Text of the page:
These are some basic guidelines from my study and practice of chi gong. The body produces a fixed amount of oxygen and sugar, that can be used for mental concentration or physical exertion. Eventually the brain cells decrease in efficiency due to fatigue toxins and overuse: same for muscles.
The basic breathing method is Buddhist breathing, where upon inhaling, the belly gets big as the lungs expand from the bottom up. By controlling how long and how much air you inhale vs exhale, you can modify the rate at which your body replenishes oxygen to your cells. Considering that the brain cells use 10 or 12X more than other cells, thinking and creative use can often expend copious amounts of oxygen and nutrients. While you can control how much nutrients you can intake and digest, controlled breathing is a method not often taught or known in the West. By inhaling and exhaling quickly, you are able to energize the body with fresh oxygen, allowing it to do more work and apply more strength, for a brief burst.
Here are some natural examples of breathing that people may not have ever thought about. Laughter, longer exhalation joined with short inhalation, produces heightened emotions, tension, and energy. The opposite, deep inhalation with short exhalation, produces a decrease in energy and is the normal way people who are sad breath. Neither one is 100% good to do all the time. Eventually as you keep laughing you will find that you will run out of oxygen and the cells in your body will start emitting pain as a result. Often a consequence of people who can’t stop laughing. If you are sad for a long time, you can get into a major depression where your body starts malfunctioning.
These two types are generally what you can use to relieve your stress and recover your energy. The longer you exhale, the more energy you send to your muscles and the surface of your skin, causing an increase in physical and mental energy. The second type is the long inhalation: the more you inhale, the more oxygen is stored in your lungs, allowing you to concentrate energy but not release it. Inhalation relaxes the body and calms the mind, while at the same time supplying the body with a reserve of oxygen to use for many things. Since people should be relaxed when inhaling, this energy goes to their brain and removes the toxins, rather than goes to the muscles via breathing out.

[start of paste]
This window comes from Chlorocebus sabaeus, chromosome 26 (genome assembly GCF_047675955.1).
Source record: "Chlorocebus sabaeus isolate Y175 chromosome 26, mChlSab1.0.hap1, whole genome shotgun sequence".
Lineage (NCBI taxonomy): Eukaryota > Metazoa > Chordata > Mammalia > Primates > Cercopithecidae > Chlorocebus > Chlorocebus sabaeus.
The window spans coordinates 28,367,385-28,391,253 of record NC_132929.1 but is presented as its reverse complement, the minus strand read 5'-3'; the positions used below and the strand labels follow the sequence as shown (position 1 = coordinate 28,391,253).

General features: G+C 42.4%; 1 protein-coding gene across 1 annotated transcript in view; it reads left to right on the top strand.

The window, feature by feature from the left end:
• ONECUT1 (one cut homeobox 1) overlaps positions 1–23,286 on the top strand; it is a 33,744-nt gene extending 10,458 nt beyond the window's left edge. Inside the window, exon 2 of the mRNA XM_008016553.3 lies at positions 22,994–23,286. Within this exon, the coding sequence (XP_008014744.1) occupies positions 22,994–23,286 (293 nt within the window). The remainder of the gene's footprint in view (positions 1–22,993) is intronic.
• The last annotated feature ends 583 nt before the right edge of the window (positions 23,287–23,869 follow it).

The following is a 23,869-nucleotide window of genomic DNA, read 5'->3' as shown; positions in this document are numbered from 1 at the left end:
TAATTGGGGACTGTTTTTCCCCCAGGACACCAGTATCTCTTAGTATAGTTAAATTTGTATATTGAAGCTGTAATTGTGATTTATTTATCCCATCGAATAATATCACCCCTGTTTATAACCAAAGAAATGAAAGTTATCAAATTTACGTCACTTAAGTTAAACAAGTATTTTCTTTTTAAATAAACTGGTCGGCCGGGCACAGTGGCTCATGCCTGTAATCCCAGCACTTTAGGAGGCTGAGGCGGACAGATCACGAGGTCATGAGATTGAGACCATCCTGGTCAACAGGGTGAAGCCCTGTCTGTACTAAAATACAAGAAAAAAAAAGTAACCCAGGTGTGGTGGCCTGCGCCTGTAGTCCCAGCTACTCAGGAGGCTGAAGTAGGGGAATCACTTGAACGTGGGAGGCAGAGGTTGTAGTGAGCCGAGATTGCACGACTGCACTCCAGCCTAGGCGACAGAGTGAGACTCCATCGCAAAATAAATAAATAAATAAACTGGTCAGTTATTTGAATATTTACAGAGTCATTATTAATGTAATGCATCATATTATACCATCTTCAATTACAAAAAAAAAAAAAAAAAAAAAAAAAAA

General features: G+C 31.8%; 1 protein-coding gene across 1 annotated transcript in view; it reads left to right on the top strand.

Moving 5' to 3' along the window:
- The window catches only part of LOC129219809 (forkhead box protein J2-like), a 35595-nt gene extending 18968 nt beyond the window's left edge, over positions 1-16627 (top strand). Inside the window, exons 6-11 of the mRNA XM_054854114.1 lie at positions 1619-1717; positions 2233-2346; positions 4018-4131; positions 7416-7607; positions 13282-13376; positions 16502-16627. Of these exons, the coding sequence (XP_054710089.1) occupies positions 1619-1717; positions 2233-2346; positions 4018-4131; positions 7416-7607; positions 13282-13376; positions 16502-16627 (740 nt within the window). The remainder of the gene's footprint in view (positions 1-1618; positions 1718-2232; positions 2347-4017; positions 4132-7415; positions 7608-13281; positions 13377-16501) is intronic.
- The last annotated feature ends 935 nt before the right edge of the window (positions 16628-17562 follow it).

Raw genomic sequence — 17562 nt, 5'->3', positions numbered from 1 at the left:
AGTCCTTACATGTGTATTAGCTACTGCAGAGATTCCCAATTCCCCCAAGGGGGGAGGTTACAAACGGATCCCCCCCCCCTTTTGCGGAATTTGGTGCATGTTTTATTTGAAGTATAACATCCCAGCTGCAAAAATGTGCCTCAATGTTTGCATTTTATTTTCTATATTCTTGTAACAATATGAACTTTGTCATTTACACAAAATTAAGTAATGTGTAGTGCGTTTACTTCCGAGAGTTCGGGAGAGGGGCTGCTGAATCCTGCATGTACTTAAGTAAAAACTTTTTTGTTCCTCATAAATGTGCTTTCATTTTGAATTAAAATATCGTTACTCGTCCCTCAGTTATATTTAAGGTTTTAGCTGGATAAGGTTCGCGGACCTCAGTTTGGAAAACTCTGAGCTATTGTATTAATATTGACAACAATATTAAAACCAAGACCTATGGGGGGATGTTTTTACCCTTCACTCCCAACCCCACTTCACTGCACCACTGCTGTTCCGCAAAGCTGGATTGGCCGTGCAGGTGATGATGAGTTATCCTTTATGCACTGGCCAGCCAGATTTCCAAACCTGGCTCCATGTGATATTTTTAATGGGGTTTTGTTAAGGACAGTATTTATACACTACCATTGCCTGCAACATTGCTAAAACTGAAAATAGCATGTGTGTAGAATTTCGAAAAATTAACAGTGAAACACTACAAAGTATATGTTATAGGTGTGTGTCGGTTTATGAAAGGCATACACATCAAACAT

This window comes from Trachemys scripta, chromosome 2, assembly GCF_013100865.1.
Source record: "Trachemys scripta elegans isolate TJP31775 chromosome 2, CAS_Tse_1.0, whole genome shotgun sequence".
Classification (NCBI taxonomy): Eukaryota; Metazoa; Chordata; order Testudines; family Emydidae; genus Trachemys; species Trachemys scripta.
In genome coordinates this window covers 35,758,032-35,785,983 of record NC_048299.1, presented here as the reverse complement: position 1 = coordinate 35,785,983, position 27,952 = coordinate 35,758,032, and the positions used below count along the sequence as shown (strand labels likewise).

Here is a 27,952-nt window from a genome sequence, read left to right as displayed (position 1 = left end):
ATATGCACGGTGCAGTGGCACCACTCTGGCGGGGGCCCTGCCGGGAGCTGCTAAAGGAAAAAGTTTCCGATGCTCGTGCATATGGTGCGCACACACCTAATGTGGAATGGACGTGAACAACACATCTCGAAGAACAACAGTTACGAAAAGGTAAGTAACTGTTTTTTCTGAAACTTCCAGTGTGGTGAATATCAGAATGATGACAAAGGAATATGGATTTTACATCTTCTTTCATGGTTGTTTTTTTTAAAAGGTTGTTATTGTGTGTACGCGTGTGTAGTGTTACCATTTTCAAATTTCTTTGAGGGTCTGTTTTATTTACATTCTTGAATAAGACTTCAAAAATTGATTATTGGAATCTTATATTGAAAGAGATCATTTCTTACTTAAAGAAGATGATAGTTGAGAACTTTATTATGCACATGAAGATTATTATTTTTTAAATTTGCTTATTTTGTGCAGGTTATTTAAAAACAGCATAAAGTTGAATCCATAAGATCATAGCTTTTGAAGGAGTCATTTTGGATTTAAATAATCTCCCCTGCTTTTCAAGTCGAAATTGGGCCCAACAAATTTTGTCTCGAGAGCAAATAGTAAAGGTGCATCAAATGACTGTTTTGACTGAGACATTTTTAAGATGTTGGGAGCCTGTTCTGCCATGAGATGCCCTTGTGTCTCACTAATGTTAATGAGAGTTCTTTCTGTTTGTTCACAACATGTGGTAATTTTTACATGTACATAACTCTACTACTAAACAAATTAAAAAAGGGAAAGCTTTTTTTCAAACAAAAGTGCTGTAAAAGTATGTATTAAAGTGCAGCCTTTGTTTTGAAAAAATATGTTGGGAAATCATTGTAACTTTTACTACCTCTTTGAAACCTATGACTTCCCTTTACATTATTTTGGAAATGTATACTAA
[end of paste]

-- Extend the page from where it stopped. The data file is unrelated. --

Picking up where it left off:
First, learn how to breathe in, by making sure that your belly expands first, and then your chest. Then relax and let the air out, or if you are focusing on doing some physical activity (try this with opening a jar lid), harden the abdominal muscles and force the air out like whistle or funnel as you apply power to the muscles. For mental energy balancing, the process is relatively the same except in reverse: breath in more and exhale softly and quietly.
If you feel yourself too stressed, breath in long and breath out short. Stress is unused energy and a result of too much thinking. Re-balance yourself providing additional oxygen to the brain and supplying oxygen to the tense body. If you are coming home after a day of hard work, mental or physical, it can pay great dividends to breath in and breathe out, longer on the out than in. By taking in extra oxygen, you are giving your body more resources to achieve harmony, and can speed up your recovery. When you are given an opportunity to fix the problem causing your stress, then you can heighten your energy levels and exhale faster, to produce more energy for your body and your mind. More oxygen to the brain means clearer thinking and better focus. More oxygen to your muscles means greater endurance and strength.
Try it out and see for yourself. You may just realize that it’s a more affordable and more efficient method than taking external supplements like caffeine or energy drinks. Even better if you have both resources at your command.
P.S. If you feel uncomfortable during your practice, simply breath in and then release the air in your lungs as you breath out. This allows equal in and equal out, so you don’t have to worry about complexities. It’s not much different from telling people to inhale deeply as a way to calm down. But there are great depths to this, which are only unlocked with diligent practice and study. Relaxation is the best way for beginners to feel the full benefits. Tension will usually interrupt things. It’s not enough to do this for a few seconds or a few breathing cycles. Breath work or chi gong, is done for 30 minutes or even 60 minutes. A beginner, however, can usually see benefits almost immediately because they probably have never utilized such breathing methods and will see a remarkable difference. The large rewards, however, only come through diligent practice. Which is why chi gong is often associated with gong fu or martial arts.
EDIT: Some corrections have been made to clarify the distinction between breathing in vs breathing out. For more information on this, I recommend people buy Dr. Yang’s book or DVD set at YMAA. There’s no way I can cover the subject in detail on a blog. I can only provide you some tips that beginners can use.